Core Disability Studies Courses
Students investigate the local and global origins of a contemporary social problem through the eyes of social justice activists. Students will assess the strengths and limitations of strategies and theoretical frameworks for social change and use this knowledge to create social action messages that raise public awareness, influence government or corporate policy, or positively change attitudes and behaviours. (3 lecture hours per week.) (Also offered as Social Justice Studies SJST-1000.)
This course explores the multiple meanings of disability and emphasizes the lived experience and knowledge generated by people with disabilities. It critically examines how Western economic, medical, moral, and social norms produce social exclusion and marginalization. It introduces students to key Disability Studies theorists, theories, and social justice models that resist ableism by addressing issues of access, accommodation, cultural representation, and identity. This course uses an intersectional framework to consider how variances in race, ethnicity, gender-identity, sexuality, class, citizenship, and culture impact both individual and collective experiences of disability. It considers how Disability Studies differs from other disciplinary approaches to disability, understands disability as a social construct, and positions disability as difference rather than deficit.(Prerequisite: SJST/DISB-1000.)
This course will select national and international milestones highlighting people, events, and legislation that have affected disability rights. It will include historical discussions about significant dates related to the eugenics movement, the civil rights movement, the self-help movement, deinstitutionalization, demedicalization, and consumerism. Emphasis will be placed upon Canadian history with comparison with historical developments in other countries. This course will expose current issues, controversies, and trends in disability and teach students how to interpret historical documents, court cases, media reports, and other materials. It will use case studies to analyze the ideological, socioeconomic, and political history of disability. (Prerequisite: DISB 2010)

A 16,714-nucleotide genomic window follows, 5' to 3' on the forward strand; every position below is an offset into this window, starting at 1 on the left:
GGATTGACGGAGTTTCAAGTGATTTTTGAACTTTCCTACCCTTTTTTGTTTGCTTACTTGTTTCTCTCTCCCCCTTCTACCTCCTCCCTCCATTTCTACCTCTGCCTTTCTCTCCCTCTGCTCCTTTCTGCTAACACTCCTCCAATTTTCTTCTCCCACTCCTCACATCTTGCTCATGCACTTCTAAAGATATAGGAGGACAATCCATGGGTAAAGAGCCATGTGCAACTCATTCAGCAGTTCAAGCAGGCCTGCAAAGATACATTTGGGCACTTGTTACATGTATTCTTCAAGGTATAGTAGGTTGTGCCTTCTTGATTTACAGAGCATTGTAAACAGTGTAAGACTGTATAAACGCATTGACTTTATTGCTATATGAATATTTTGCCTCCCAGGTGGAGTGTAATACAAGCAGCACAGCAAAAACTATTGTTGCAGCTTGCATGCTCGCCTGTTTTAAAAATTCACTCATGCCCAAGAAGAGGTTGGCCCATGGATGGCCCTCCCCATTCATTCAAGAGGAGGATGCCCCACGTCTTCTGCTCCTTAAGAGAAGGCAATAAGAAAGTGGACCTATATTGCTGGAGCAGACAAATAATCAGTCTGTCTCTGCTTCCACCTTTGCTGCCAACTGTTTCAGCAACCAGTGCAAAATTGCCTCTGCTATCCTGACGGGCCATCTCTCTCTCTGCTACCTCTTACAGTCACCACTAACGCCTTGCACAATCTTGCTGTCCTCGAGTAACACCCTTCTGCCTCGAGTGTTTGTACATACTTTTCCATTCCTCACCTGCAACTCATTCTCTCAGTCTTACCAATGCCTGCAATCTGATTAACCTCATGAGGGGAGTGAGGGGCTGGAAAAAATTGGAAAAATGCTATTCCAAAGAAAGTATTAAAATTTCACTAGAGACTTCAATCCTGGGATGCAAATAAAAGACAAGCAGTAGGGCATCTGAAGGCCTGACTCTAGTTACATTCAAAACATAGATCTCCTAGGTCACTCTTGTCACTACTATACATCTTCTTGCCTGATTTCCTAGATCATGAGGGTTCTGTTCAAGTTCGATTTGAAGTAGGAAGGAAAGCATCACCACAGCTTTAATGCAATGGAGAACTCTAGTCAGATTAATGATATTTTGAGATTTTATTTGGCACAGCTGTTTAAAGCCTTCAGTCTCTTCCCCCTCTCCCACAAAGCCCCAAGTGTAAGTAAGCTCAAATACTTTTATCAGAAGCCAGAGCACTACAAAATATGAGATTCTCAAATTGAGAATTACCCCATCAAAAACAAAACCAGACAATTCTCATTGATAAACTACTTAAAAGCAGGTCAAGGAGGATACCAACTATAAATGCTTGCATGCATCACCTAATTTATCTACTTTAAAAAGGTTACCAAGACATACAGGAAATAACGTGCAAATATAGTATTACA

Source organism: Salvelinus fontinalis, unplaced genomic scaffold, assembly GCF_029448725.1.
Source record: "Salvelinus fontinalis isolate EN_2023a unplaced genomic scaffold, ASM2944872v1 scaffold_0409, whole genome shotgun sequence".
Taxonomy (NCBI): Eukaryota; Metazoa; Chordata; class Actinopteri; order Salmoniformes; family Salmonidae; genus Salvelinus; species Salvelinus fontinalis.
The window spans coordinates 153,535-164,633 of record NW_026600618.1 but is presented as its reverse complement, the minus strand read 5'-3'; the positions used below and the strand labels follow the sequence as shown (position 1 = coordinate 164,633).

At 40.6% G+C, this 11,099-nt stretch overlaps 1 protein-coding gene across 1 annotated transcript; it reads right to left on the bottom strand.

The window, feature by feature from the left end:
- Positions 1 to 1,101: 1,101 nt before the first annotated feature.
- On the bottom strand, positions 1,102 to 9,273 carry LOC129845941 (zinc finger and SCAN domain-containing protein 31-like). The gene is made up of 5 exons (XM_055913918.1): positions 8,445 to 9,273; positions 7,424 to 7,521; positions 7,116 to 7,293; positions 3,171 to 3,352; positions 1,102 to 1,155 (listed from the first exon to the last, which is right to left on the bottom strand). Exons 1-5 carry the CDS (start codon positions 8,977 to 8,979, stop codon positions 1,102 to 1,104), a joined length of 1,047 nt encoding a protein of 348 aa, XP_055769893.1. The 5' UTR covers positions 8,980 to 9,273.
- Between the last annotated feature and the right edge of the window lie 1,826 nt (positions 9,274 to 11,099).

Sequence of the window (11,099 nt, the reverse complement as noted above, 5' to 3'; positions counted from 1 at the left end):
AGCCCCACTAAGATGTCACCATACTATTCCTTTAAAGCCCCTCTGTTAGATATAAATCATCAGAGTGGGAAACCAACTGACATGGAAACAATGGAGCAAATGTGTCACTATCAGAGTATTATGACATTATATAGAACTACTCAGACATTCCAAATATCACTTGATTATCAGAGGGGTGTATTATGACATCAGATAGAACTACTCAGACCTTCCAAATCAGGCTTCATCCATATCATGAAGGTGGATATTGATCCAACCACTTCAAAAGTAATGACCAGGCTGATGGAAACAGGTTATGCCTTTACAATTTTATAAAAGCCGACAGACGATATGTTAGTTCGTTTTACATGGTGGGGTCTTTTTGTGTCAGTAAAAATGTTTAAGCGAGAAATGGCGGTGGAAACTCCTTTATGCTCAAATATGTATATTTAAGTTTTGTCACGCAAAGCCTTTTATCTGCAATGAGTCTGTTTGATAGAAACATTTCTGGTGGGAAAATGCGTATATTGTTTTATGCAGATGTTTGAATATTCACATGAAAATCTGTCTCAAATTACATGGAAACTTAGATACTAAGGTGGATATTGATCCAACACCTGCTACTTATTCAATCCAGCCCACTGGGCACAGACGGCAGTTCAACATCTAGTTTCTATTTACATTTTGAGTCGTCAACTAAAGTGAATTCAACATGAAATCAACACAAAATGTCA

Students will critically review traditional approaches to professional practice with people with disabilities, with special attention to the role of the professional. Using case studies, students will explore professional intervention strategies that promote full participation and equality for people with disabilities. Other themes include self-determination and choice, supporting disability rights and self-advocacy organizations, and building alliances. Recognizing how important family is to many people with disabilities, this course will also explore the implications of the views and experiences of family members. Stressing the need for empowerment, this course introduces students to social change movements as led by people in search of full citizenship who have disabilities. The implications for empowerment, created by the advent of new technologies, is also explored. (Prerequisite for Social Work/Disability Studies BSW Students: DISB 2010. Prerequisite for all other students: DISB 3020)